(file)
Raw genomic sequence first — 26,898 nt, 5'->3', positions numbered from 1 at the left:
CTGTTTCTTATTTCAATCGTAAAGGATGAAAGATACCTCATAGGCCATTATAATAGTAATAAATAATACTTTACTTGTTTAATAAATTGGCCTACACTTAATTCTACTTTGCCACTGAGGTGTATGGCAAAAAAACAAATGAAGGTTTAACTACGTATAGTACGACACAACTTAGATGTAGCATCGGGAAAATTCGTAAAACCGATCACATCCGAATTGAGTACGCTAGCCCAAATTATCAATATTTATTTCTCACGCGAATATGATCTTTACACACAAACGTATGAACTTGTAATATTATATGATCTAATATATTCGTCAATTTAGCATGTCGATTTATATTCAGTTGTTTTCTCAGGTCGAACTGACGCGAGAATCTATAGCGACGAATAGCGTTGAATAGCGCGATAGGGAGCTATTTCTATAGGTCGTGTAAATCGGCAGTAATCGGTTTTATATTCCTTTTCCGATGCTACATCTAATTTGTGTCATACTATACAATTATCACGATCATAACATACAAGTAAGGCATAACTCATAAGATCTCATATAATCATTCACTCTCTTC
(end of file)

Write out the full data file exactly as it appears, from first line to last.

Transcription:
Raw genomic sequence first — 26,898 nt, 5'->3', positions numbered from 1 at the left:
CTGTTTCTTATTTCAATCGTAAAGGATGAAAGATACCTCATAGGCCATTATAATAGTAATAAATAATACTTTACTTGTTTAATAAATTGGCCTACACTTAATTCTACTTTGCCACTGAGGTGTATGGCAAAAAAACAAATGAAGGTTTAACTACGTATAGTACGACACAACTTAGATGTAGCATCGGGAAAATTCGTAAAACCGATCACATCCGAATTGAGTACGCTAGCCCAAATTATCAATATTTATTTCTCACGCGAATATGATCTTTACACACAAACGTATGAACTTGTAATATTATATGATCTAATATATTCGTCAATTTAGCATGTCGATTTATATTCAGTTGTTTTCTCAGGTCGAACTGACGCGAGAATCTATAGCGACGAATAGCGTTGAATAGCGCGATAGGGAGCTATTTCTATAGGTCGTGTAAATCGGCAGTAATCGGTTTTATATTCCTTTTCCGATGCTACATCTAATTTGTGTCATACTATACAATTATCACGATCATAACATACAAGTAAGGCATAACTCATAAGATCTCATATAATCATTCACTCTCTTC